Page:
For a few seasons several years ago, comedian Jeff Foxworthy hosted a game show called The American Bible Challenge. It was a trivia competition with the winners earning money for charity. (You can still catch old episodes on Netflix.)
David Ellis Dickerson was one of the writers on the show. It was his job to put together questions that were challenging for the competitors yet not too obscure for viewers. Easier said than done.
The process was actually very complicated because producers said he couldn’t bring up anything that wasn’t family-friendly (goodbye, concubines and genocide). He also couldn’t reference obscure parts of the Bible (goodbye, various letters and minor prophets). And everything had to be fact-checked (?!?!?!).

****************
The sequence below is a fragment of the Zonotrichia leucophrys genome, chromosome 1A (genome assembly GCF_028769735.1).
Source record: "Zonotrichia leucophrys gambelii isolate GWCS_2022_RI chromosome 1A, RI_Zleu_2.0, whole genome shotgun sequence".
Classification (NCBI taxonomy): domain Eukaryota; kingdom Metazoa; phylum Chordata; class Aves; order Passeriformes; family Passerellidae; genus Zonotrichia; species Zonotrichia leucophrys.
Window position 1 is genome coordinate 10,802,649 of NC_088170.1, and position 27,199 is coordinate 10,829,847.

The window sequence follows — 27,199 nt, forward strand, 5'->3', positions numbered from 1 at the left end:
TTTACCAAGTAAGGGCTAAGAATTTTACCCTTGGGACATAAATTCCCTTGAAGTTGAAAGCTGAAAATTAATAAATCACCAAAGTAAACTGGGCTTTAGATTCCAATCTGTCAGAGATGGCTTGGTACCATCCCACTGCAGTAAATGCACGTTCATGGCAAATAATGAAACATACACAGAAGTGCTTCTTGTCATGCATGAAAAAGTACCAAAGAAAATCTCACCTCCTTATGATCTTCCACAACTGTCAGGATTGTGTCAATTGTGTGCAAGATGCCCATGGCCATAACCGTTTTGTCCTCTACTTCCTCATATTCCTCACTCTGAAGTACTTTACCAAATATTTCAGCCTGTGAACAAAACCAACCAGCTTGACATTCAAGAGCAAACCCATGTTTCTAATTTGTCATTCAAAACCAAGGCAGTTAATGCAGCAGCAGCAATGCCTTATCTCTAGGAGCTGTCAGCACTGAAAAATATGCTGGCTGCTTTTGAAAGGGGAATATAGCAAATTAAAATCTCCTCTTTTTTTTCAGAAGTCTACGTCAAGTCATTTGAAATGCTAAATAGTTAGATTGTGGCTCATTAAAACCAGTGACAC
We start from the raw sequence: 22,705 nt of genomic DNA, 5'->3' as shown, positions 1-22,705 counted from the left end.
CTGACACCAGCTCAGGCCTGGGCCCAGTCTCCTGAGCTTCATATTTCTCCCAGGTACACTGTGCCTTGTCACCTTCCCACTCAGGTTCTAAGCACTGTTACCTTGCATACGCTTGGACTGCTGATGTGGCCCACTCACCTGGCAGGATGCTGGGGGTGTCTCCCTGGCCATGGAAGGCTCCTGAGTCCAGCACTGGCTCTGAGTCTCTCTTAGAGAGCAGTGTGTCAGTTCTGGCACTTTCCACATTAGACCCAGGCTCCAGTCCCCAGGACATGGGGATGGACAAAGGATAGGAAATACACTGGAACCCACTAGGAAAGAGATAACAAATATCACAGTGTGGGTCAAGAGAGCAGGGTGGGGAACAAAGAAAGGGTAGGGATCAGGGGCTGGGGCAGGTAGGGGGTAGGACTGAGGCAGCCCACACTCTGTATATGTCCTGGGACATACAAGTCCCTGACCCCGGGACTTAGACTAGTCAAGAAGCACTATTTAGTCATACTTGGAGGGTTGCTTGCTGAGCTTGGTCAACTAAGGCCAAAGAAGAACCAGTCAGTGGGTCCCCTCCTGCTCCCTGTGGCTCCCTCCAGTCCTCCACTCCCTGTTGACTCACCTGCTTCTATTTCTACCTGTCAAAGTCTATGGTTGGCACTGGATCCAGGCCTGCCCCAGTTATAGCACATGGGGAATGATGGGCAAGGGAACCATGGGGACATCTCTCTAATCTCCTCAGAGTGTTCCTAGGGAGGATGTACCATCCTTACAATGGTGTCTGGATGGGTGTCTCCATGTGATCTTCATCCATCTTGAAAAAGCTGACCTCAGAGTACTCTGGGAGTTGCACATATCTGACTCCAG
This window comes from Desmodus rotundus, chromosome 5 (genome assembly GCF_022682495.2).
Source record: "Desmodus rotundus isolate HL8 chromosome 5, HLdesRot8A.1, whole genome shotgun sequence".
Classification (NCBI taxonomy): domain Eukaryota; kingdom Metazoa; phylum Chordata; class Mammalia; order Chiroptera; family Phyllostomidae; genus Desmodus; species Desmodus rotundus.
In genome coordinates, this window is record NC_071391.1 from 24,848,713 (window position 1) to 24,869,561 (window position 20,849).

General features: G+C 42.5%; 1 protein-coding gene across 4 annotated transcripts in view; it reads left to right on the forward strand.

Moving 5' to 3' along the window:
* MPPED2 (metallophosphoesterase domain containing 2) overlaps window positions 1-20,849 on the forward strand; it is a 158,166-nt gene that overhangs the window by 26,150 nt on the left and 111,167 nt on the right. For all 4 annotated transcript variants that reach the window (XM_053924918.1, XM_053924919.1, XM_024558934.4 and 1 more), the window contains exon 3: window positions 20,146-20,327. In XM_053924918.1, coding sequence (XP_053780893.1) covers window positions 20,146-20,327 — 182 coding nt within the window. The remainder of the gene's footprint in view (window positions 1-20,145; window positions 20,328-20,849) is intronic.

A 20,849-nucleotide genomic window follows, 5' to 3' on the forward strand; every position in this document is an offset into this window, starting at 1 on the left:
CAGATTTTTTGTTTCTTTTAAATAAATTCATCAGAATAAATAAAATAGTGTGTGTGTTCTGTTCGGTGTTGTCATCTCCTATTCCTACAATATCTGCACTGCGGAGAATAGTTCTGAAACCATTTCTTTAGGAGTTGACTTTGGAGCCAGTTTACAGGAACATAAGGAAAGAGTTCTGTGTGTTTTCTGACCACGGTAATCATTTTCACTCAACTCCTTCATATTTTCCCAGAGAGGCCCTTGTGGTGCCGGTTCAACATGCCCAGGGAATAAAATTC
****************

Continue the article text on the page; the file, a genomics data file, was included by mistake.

How was that even possible? He talked about it at the TEDNYC Idea Search 2018.
I love this image of which parts of the Bible he was reasonably allowed to work with:
Tells you a lot, doesn’t it? As he jokes, if nothing was off-limits, producers were worried that viewers might learn what’s actually in their holy book.
It’s a great story, and the way he ends it is perfect:
… the experience has taught me that the evangelical Christian approach to the Bible is very similar to America’s approach in general to reality TV.
Which is to say: You have to accept its stories with a kind of willing, almost loving, suspension of disbelief. Because if you actually saw the whole thing raw and uncut, you would never trust it blindly again.
Watch the video. It’ll put a smile on your face.